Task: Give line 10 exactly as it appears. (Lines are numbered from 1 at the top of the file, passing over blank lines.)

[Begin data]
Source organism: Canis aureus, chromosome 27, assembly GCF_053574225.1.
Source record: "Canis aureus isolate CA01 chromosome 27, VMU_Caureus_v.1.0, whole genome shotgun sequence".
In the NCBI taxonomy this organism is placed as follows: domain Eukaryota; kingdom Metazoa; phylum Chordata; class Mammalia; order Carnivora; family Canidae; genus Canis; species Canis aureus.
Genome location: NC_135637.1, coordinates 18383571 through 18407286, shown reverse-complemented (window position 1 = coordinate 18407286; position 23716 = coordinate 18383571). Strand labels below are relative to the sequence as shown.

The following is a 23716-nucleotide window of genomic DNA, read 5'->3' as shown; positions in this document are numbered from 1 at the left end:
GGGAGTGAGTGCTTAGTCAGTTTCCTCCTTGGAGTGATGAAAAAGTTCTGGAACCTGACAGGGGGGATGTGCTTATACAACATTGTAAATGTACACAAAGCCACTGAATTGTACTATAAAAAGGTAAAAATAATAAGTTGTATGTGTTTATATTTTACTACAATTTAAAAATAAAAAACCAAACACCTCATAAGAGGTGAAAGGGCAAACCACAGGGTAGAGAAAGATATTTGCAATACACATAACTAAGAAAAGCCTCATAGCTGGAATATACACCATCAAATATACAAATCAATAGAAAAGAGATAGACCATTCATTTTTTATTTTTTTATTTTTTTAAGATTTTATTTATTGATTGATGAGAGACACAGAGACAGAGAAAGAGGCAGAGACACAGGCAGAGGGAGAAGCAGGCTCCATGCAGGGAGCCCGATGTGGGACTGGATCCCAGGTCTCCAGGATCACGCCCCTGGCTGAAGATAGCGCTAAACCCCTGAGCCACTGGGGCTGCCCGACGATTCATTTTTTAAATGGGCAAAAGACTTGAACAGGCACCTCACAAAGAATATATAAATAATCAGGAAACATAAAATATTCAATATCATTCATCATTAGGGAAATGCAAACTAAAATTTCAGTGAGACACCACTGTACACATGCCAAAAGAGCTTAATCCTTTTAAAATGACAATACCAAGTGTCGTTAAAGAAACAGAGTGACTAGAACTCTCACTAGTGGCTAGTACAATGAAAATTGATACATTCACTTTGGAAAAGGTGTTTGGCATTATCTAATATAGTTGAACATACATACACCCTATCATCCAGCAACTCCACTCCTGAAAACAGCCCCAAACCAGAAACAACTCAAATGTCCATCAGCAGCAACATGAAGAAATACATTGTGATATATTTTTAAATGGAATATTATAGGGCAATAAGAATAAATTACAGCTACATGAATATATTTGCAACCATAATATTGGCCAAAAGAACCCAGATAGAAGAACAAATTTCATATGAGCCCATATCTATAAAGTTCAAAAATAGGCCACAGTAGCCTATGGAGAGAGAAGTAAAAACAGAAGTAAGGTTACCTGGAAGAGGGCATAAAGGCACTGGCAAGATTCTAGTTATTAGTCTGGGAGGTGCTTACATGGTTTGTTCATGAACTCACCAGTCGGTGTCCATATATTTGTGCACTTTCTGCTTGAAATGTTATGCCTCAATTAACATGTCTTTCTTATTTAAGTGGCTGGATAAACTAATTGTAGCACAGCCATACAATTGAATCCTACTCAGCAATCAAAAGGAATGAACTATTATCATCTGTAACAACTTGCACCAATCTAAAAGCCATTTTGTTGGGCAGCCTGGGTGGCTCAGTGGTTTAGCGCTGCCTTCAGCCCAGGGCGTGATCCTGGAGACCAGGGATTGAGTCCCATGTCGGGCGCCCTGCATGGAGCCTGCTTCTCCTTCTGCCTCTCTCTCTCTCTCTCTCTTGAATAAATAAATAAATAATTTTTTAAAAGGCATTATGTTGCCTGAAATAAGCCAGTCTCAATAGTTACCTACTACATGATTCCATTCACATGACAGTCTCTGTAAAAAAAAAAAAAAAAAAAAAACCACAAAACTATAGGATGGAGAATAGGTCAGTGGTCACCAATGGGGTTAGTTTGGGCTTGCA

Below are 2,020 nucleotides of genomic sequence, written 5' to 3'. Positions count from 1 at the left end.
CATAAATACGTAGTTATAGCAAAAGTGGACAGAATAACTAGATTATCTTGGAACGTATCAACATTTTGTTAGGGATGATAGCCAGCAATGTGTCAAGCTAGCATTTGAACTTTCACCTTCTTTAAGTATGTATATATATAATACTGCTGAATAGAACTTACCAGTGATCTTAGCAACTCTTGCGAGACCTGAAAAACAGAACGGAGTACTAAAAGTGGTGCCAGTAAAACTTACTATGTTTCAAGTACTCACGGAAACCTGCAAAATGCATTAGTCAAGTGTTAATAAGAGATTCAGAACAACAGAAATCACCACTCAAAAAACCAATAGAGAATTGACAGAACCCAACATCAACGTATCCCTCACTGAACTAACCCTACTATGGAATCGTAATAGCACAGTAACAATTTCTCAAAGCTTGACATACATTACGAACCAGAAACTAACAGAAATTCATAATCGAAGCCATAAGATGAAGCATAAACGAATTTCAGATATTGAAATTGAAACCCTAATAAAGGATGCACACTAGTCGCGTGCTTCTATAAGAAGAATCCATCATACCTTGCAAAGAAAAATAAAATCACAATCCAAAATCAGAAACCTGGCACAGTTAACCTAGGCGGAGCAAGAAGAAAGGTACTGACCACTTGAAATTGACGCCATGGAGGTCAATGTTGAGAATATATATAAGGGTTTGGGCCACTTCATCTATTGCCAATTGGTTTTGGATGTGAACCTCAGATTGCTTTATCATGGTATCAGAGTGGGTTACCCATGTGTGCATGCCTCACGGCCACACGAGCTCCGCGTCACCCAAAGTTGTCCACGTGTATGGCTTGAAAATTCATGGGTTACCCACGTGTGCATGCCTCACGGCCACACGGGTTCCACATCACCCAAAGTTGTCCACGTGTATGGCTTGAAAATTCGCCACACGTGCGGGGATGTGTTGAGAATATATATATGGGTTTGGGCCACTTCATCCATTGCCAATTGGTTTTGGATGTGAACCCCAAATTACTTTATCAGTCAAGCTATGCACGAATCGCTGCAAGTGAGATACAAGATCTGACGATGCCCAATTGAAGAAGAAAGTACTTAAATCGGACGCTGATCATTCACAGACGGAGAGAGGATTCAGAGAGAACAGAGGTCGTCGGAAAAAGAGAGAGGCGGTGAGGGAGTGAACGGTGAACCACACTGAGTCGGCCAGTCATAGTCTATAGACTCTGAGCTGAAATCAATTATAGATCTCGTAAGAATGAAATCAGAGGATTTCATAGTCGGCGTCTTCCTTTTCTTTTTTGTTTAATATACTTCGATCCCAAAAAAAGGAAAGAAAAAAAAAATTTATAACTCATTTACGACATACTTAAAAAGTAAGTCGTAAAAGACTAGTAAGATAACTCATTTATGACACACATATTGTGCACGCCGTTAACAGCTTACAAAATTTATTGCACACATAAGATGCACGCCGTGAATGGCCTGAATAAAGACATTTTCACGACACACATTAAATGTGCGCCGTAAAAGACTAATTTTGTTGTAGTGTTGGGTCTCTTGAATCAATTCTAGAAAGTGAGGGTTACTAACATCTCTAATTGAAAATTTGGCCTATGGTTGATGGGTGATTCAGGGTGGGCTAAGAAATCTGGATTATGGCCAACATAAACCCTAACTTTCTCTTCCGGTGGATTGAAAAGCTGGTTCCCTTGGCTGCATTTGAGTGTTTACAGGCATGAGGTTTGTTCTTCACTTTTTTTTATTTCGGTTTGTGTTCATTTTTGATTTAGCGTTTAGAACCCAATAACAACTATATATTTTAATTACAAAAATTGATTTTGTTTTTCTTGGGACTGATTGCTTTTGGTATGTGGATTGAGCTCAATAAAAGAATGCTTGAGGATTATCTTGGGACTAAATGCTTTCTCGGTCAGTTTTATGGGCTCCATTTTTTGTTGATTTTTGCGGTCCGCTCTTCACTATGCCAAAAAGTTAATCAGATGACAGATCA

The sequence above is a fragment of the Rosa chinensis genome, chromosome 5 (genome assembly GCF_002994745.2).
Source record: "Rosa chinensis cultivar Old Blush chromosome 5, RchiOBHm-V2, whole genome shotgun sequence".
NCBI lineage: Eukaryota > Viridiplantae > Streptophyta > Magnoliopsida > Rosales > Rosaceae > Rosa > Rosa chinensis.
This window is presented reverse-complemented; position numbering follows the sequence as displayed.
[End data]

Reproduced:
Source record: "Rosa chinensis cultivar Old Blush chromosome 5, RchiOBHm-V2, whole genome shotgun sequence".